St. Louis' Sumner High Facing Possible Closure; Tina Turner, Others Attended
Alumni of the oldest high school for African Americans west of the Mississippi River are again fighting for the school's survival, extolling its symbolism and importance, and fueled by a deep pride in its history.
On a recent Sunday afternoon, a few dozen alumni gathered at the base of the steps to Sumner High School, on St. Louis' north side, clad in the school's maroon and white. Many had their class year bedazzled on sweatshirts and letterman jackets.
"It's just a big part of my life," says Eugenia Davis, who graduated from Sumner 50 years ago this spring, and organized the rally. "And it's where I began to learn who I was."
The school opened in 1875 as the first high school in St. Louis, and the Western U.S., to give diplomas to Black students. Its famous alumni include rockers such as Tina Turner and Chuck Berry, and comedian Dick Gregory. Several Tuskegee Airman, the World War II pilots, also attended the school.
"That is one of the reasons why we cannot let it be closed, simply because when you erase that history, you're not only erasing Black St. Louis history, but you're erasing American history," says Pierre Blaine, a 1973 graduate.
But Sumner's enrollment has plummeted. Urban flight has left the surrounding Ville neighborhood largely empty.
St. Louis Public Schools listed Sumner for closure over the winter along with a dozen other school buildings as part of a district-wide consolidation plan. The city school district can't be relied on to save city neighborhoods suffering from disinvestment, says Superintendent Kelvin Adams.
"It is literally dangerous" for students to walk by vacant homes to school, he says.
Alumni, including Davis, have spent the past three months scrambling to rally resources and convince the district to save the school.
At the rally on Feb. 28, speakers climbed the steps to preach about the school's history and the importance of it continuing to stay open in a neighborhood that's lost nearly all of the rest of its educational infrastructure. From those steps, one only needs to glance across the football field to see three vacated and boarded up schools. Sumner is one of few remaining anchors of The Ville neighborhood — a once-thriving center of Black population and culture in St. Louis.
But while the school's classrooms and halls were nearly bursting with more than 2,000 students during Turner and Berry's era, today's enrollment hovers around 200. Sumner dominated high school football in the 1970s and 1980s, winning four state championships. Homecoming games served as an annual celebration and reunion for alumni for decades.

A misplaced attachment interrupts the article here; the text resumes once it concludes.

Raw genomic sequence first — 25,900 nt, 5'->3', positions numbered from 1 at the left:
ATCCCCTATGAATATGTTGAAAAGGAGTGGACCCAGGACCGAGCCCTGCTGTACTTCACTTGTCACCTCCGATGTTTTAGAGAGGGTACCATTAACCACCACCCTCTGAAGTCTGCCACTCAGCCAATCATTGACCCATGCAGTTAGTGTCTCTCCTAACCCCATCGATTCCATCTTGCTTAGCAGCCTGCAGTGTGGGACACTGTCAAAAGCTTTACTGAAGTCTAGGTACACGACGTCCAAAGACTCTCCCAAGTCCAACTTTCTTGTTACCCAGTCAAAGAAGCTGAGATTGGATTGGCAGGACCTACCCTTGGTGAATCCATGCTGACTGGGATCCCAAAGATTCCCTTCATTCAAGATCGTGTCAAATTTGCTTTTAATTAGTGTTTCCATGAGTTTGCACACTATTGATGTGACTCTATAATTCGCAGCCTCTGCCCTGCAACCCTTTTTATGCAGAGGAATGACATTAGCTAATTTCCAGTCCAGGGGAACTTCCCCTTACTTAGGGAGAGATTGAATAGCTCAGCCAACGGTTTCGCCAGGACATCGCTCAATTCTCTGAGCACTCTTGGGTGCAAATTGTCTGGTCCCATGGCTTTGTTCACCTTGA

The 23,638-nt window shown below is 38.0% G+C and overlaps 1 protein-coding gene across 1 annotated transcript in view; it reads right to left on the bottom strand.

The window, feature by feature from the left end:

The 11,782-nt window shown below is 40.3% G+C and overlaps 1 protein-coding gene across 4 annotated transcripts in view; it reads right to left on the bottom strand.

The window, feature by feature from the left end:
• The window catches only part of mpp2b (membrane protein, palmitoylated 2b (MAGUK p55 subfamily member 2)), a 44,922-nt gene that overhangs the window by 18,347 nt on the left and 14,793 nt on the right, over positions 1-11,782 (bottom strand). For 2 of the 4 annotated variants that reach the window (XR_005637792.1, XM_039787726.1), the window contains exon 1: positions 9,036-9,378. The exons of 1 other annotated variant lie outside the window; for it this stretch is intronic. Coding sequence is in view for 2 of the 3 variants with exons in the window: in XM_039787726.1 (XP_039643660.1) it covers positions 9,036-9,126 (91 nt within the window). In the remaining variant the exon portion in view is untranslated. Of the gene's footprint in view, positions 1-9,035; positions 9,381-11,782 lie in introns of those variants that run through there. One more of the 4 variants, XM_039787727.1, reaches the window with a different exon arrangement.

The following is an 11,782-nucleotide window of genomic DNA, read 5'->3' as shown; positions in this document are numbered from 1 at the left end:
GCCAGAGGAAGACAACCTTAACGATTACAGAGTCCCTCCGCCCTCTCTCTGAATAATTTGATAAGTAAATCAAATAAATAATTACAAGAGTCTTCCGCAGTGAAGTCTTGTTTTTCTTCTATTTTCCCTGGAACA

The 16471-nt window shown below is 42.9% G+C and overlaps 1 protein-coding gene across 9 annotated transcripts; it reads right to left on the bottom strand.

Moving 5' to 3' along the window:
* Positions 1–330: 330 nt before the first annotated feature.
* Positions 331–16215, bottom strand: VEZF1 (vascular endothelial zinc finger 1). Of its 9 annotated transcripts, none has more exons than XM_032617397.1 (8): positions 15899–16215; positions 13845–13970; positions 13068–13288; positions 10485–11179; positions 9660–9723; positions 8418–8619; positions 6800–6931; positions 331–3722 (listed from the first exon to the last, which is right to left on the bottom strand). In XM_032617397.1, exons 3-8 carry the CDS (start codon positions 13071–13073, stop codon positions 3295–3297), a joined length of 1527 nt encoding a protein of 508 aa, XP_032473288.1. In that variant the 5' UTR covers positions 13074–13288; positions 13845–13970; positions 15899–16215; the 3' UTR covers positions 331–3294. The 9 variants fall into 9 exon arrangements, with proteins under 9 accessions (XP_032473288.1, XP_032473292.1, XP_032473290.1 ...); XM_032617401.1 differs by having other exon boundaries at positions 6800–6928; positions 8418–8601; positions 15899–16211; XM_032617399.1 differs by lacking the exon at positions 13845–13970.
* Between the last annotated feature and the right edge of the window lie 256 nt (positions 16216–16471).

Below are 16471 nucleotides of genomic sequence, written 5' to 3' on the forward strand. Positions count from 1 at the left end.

"Sumner has changed, The Ville neighborhood has changed," Davis says. "But it hasn't changed in our hearts."
Robin Witherspoon has fond memories of being a cheerleader at some of those big games when she attended Sumner from 1977-1981. She recently flipped through old class yearbooks on the dining table of her suburban home, reminiscing about friends and the outfits she wore.
But Witherspoon also was an educator and school principal herself, so she knows that without a dramatic increase in students, it doesn't make financial sense to keep the building open.
"Schools are held open by the number of students in that building, so it's not feasible," she says. "You just can't keep the electric bill paid."
The school district almost closed Sumner a decade ago, when enrollment was around 500 students, but alumni convinced the district to keep it open. But class sizes have continued to shrink.
"As alumni, we've dropped the ball because we get together to have the best parties, and we get together to have the best tailgates," Witherspoon says. "But we don't get together to go in and support the mission. And for that, I think we've kind of failed the institution."
Superintendent Adams says recommending Sumner for closure has served as a call to action.
"I think they truly understand and realize, maybe not for the first time, but realize intimately that some of the kinds of things that existed in 1960 existed because the community was a viable community," he says about the alumni.
With backing from arts groups and a historically Black college, Harris-Stowe State University, the district would put new programs into the school to try and attract students from other parts of the city. And Sumner would have its own advisory panel.
Adams has bought into the new ideas. He will present the plan to the school board Tuesday for their vote.
If the school board decides to close the school, Davis says she'll plan a 50-year class reunion to correspond with the last graduation, and "we would make it fabulous."
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